They are creative, inspiring, full of knowledge, and sure to teach.
On April 21, students from four local elementary schools will gather at the Fort Langley Community Hall to present their unique history projects during the second annual Langley Heritage Fair.
The free event, presented by the Langley Centennial Museum, Langley Heritage Society, and School District 35, takes place from 10 a.m. to 3 p.m.
The public is invited to attend.
The fair was held for the first time last year to showcase projects about Canada’s heritage, and the enthusiastic kids who created them. It was such a success that it is being held again this year, with students from Langley Meadows Elementary joining returning participants James Kennedy, Richard Bulpitt, and Dorothy Peacock Elementary Schools.
“These fairs give students the opportunity to have fun with history, and the results really are remarkable,” said Langley Centennial Museum assistant Alison Minto. “Everyone involved hopes that even more Langley schools will get on board in the coming years.”
For more than two decades, Canada’s Heritage Fair Program has been challenging students to celebrate this country, its people, and accomplishments through projects on topics of their choosing.
“Students get very enthusiastic about their projects and spend many hours working on them,” Minto said.
The submissions involve research and writing, cover a wide range of school curriculum subjects, and include artistic and presentation components.
The projects are presented at school heritage fairs, with the top entries moving on to regional fairs, then to a Provincial Heritage Celebration.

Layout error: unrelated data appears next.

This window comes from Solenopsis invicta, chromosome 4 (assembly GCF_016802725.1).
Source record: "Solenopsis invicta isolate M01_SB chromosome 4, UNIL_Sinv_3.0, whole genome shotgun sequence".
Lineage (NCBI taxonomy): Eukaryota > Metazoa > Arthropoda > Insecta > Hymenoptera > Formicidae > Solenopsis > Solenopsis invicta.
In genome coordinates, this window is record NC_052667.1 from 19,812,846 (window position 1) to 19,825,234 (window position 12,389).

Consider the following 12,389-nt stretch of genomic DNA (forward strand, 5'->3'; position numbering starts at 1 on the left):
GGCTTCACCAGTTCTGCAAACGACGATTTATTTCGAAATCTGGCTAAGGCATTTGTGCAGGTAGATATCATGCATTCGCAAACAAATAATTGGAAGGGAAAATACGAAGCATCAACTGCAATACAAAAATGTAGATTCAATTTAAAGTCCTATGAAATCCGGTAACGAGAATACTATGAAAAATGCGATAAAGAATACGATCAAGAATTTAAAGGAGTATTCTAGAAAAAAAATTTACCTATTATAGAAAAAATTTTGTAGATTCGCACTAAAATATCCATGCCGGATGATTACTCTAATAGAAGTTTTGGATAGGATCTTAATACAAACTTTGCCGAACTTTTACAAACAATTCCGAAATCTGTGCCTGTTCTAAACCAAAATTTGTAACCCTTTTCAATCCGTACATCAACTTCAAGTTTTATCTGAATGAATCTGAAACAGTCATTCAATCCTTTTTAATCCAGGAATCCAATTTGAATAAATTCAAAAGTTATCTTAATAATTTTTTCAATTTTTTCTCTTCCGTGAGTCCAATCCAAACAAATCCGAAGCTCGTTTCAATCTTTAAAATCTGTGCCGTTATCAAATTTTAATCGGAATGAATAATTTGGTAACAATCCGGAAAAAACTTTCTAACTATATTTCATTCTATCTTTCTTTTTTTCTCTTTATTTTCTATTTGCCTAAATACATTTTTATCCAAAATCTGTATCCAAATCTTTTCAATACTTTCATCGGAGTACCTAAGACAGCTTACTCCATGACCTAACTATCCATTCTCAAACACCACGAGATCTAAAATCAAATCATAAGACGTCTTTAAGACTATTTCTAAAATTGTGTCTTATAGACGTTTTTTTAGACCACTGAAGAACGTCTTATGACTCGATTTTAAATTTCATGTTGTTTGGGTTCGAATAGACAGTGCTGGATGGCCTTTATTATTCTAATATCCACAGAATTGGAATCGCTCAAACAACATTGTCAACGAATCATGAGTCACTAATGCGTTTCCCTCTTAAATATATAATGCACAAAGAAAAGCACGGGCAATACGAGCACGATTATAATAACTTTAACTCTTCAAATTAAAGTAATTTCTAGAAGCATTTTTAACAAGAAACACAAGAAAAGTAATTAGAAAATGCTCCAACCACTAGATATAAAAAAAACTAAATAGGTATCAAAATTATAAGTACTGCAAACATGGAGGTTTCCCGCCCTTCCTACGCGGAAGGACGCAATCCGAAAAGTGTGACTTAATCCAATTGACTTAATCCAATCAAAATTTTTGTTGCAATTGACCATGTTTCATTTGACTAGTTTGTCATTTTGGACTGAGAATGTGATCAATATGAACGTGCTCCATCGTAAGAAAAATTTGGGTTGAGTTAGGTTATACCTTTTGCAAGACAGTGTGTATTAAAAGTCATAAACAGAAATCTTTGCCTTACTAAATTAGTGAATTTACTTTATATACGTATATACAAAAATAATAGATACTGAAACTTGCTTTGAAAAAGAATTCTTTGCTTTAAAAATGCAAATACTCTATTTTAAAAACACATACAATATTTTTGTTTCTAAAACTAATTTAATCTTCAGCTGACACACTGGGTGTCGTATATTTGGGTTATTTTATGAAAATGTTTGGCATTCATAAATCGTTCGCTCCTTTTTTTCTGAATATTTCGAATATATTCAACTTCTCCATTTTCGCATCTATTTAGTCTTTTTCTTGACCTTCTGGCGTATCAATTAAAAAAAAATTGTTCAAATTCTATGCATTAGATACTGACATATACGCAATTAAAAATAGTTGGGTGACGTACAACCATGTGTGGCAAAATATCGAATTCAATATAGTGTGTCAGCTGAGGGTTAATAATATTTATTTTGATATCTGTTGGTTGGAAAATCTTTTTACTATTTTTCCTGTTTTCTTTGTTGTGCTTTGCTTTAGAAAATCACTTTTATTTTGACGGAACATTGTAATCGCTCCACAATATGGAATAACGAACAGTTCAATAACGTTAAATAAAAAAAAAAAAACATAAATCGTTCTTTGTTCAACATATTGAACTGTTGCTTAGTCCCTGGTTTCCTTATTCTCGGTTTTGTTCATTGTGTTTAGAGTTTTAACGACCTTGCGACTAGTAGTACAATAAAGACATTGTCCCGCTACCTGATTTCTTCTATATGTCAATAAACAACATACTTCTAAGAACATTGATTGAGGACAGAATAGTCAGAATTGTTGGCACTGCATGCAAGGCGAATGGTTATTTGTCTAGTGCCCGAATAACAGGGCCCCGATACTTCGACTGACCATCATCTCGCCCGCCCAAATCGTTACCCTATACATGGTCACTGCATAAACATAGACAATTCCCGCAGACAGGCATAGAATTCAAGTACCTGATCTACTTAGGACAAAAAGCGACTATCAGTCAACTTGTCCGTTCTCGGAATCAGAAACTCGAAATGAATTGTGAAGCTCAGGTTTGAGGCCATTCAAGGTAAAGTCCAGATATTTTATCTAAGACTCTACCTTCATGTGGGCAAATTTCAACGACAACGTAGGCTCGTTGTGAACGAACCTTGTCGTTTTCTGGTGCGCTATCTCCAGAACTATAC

About 300 students will create projects for school heritage fairs this year at the four local schools.
“The Langley Centennial Museum and Langley Heritage Society are always eager to support teachers and student efforts that complement our own history and heritage goals,” Minto said. “Last year, when Langley district librarian and heritage champion Deb Cowland initially proposed holding a Heritage Fair in Langley to display our local students’ projects prior to the larger Abbotsford Regional Fair, a lot of people were eager to get on board.”
This year, Rosemary Genberg of the Langley Heritage Society recruited close to two dozen judges from the Langley Centennial Museum, the BC Farm Museum, and the LHS to help evaluate, mentor, and guide the students at all the fairs, to support the next generation of budding historians and get them ready for the next round of competition.
Last year, students profiled everything from Canada’s war efforts, sports heroes, and flood events, to space exploration, transportation, Canadian history, and landmarks.
“If the first year was any indication, the judges and the public will be impressed by what they see,” Minto said. “This process awakens an interest in history and our Canadian heritage in children and adults alike, and it is amazing to see the depth and quality of the projects created.”